How do the solutions proposed by Local Journalism in Crisis provide a new perspective on this crisis?

While many continue to debate whether the market for local journalism can correct itself, the solutions I propose encourage government involvement to stave off further losses in local journalism. Efforts to sustain high-quality local reporting have generally taken the form of adopting the non-profit newsroom model. But so far, philanthropy has not come close to making up the revenue losses that have hit the industry in recent years. This portends a greater role for government both through providing public funding for local journalism and addressing the ways large online platforms have threatened the traditional business model for local news. The economic challenges confronting today’s local newsrooms are particularly troubling since the threats to the commercial viability of the local news industry greatly diminishes our ability to meet the demands of living in a democracy. Those who read, listen, and watch the news are not just consumers; they are also citizens. Public policymakers should ask themselves what kind of pressures the market for local journalism should be asked to withstand and what kinds of public support it merits.

Tracking the Changing Local News Landscape: Questions with Damian Radcliffe

Damian Radcliffe, Professor University of Oregon

Damian Radcliffe

Change is constant and often frenetic, especially when considering the local news landscape in the U.S. and abroad. As professor of the practice at the University of Oregon, Damian Radcliffe is a 2018-19 Faculty Fellow at the Agora Journalism Center at the School of Journalism and Communication, which serves as a “gathering place” – bringing together journalists and others in the Pacific Northwest to discuss how healthy journalism and healthy democracy are inextricably linked.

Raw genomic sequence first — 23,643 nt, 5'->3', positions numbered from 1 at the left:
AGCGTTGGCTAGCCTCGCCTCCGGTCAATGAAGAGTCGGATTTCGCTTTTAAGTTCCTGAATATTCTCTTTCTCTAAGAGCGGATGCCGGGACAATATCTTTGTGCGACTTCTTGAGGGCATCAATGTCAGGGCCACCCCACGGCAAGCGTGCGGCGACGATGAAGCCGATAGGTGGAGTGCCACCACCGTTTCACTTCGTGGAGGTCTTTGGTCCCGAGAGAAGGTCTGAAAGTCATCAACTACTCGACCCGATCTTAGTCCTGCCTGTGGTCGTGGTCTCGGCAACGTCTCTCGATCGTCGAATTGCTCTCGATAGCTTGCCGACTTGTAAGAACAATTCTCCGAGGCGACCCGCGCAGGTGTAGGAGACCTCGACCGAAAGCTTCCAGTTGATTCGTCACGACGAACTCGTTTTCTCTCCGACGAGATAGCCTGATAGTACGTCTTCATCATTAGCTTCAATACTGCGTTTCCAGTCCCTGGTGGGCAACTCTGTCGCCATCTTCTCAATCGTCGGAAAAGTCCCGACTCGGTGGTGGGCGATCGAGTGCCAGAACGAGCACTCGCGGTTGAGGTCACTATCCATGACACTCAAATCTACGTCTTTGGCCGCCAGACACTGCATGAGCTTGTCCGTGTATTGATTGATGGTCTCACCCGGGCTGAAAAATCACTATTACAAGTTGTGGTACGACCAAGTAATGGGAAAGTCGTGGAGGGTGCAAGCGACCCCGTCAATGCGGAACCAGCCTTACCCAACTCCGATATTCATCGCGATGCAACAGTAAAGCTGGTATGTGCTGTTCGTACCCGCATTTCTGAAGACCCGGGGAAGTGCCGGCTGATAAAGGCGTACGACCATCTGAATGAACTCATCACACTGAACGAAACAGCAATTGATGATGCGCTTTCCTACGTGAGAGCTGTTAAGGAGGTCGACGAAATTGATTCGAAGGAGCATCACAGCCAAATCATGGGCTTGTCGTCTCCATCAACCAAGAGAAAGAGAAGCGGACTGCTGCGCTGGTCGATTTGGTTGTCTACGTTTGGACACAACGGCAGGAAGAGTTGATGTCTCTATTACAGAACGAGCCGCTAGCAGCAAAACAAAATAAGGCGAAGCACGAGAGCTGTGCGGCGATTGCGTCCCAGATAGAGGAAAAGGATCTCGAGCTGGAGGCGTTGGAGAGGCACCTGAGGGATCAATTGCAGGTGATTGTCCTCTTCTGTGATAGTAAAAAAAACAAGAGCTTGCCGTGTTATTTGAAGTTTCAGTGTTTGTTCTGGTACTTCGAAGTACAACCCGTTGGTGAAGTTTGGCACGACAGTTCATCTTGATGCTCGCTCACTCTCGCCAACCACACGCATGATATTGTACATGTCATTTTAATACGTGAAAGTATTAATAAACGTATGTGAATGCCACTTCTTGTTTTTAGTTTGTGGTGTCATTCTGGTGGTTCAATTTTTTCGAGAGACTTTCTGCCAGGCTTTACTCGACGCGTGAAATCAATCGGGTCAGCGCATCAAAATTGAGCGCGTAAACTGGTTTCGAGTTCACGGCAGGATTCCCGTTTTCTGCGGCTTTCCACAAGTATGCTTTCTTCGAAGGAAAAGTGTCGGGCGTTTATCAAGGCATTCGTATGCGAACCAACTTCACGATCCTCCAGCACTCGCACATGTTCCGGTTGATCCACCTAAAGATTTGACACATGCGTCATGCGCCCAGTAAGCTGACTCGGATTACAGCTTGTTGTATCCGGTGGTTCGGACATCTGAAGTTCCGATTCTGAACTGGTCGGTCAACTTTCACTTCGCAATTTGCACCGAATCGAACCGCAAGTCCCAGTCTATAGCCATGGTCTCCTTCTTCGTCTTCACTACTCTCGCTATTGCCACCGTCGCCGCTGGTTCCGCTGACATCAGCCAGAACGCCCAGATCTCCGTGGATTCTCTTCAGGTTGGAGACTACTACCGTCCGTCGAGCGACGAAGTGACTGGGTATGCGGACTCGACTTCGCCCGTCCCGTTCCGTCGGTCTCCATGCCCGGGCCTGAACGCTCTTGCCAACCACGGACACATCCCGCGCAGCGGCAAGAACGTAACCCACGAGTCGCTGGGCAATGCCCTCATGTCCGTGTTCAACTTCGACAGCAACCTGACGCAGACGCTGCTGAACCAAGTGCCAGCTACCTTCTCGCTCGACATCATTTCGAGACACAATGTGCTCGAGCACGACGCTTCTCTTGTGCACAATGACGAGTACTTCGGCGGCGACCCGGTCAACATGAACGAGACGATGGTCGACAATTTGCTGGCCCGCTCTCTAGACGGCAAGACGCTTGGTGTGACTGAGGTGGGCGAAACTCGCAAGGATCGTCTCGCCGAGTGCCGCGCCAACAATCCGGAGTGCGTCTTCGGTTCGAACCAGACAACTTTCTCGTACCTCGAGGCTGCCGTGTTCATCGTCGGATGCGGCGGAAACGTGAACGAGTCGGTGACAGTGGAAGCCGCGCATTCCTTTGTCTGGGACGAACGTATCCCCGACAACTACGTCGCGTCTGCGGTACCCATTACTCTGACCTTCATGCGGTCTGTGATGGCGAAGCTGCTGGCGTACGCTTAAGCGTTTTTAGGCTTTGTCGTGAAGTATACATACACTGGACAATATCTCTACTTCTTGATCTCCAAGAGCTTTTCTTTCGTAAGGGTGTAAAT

Radcliffe’s recent research has included tracking and analyzing how work habits and the attitudes of local journalists change over time in response to innovation. He also interested in how business models for local media have evolved in recent years. An active journalist, digital consultant and analyst, Radcliffe is also a fellow at the Tow Center for Digital Journalism at Columbia University. He values long-term, comparative studies (such as the annual Digital News Report, state of media findings from Pew and research produced by his former employer the UK communications regulator, Ofcom), and is the co-author of a 2017 study of U.S. local newspapers.